Ergonomic injuries are widely recognized as a major factor in work place health. About one-third of all occupational injuries and illnesses stem from over exertion and/or repetitive motion. Much of this can be prevented through appropriate changes in work habits.
Proper posture is the most important element in establishing good ergonomic work practices. During repetitive tasks such as pipetting, maintaining body positions that provide a maximum of strength with the least amount of muscular stress is important to minimize the risk of injury. A number of common pipetting techniques have been identified as potentially hazardous due to biomechanical stress factors, coupled with the ergonomic deficiencies of many existing pipette designs which fail to shield users from cumulative injuries linked to long sessions of awkward repetitive motion.
Technique: Elevated, “winged elbow”. The average human arm weighs approximately 6% of the total body weight. Holding a pipette with the elbow extended (winged elbow) in a static position places the weight of the arm onto the neck and shoulder muscles and reduces blood flow, thereby causing stress and fatigue. Muscle strength is also substantially reduced as arm flexion is increased.
Corrective action: Position elbows as close to the body as possible, with arms and wrists extended in straight, neutral positions (handshake posture). Keep work items within easy reach to limit extension and elevation of arm. Arm/hand elevation should not exceed 12” from the worksurface.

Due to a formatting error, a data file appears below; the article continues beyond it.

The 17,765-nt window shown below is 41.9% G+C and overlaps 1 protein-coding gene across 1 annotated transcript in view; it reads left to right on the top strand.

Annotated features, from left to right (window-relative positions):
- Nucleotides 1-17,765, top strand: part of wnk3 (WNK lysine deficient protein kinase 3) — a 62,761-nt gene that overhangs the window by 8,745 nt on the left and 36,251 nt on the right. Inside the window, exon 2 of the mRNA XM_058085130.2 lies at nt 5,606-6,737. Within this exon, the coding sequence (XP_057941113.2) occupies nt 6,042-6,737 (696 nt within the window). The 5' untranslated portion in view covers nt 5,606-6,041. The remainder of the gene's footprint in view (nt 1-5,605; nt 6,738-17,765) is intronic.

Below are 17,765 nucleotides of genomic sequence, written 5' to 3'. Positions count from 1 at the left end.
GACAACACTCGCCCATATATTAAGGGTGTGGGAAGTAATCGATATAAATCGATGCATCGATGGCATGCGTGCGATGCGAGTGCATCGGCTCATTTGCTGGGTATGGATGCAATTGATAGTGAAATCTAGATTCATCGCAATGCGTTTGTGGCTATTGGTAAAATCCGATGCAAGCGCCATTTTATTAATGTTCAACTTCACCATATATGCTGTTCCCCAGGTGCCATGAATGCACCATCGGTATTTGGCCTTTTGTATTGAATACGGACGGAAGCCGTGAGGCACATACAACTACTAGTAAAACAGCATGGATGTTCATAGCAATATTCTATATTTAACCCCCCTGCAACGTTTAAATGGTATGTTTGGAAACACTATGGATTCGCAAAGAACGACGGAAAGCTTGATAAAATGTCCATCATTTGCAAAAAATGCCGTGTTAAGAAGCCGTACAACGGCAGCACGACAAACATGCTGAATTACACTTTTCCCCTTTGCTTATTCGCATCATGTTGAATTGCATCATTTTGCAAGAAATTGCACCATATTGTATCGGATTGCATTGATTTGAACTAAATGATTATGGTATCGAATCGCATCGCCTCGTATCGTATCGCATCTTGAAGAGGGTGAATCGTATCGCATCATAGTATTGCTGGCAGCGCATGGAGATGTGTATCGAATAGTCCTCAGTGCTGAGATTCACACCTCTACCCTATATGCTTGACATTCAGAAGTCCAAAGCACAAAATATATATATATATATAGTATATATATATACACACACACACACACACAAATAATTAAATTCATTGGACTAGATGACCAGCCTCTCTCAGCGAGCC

Technique: Over-rotated forearm and wrist. Rotation of the forearm in a supinated position (palm up) and/or wrist flexion increases the fluid pressure in the carpal tunnel. This increased pressure can result in compression of soft tissues like nerves, tendons and blood vessels, causing numbness in the thumb and fingers.
Corrective action: Forearm rotation angle near 45° pronation (palm down) should be maintained to minimize carpal tunnel pressure during repetitive activity.
Technique: Tight grip (clenched fist). Hand fatigue results from continuous contact between a hard object and sensitive tissues. This occurs when a firm grip is needed to hold a pipette, such as when jamming on a tip, and results in diminished hand strength.
Corrective action: Use pipettes with hooks or other attributes that allow a relaxed grip and/or alleviate need to constantly grip the pipette. This will reduce tension in the arm, wrist and hand.
Technique: Concentrated area of force (contact stress between a hard object and sensitive tissues). Some devices have plungers and buttons with limited surface areas, requiring a great deal of force to be expended by the thumb or other finger in a concentrated area.
Corrective action: Use pipettes with large contoured or rounded plungers and buttons. This will disperse the pressure used to operate the pipette across the entire surface of the thumb or finger, reducing contact pressure to acceptable levels.
THE OVATION SOLUTION
The Ovation BioNatural Pipette was specifically designed to address each of these posture-related concerns.
- the user’s arm elevation remains low, minimizing stress to the elbow, shoulder and neck
- The user’s elbow remains close to the body in a neutral posture to maximize available arm strength
- The user’s wrist remains in a pronated position and neutral range of motion throughout all pipetting operations, eliminating repetitive twisting of the forearm and reducing pressure on the carpal tunnel
- Ovation’s adjustable hook allows a custom fit and reduced holding effort for right and left-handed users
- The pipette’s contoured shape provides maximum stability and minimal contact pressure for the hand. A loose, relaxed grip increases available strength in the hand, improving endurance and productivity during pipetting
Rounded plunger and tip ejection buttons with reduced forces minimize contact stress
For more information about the Ovation pipette, visit http://www.vistalab.com
2 Geneva Road,
Brewster, NY 10509 USA
Toll free: 1-888-652-6520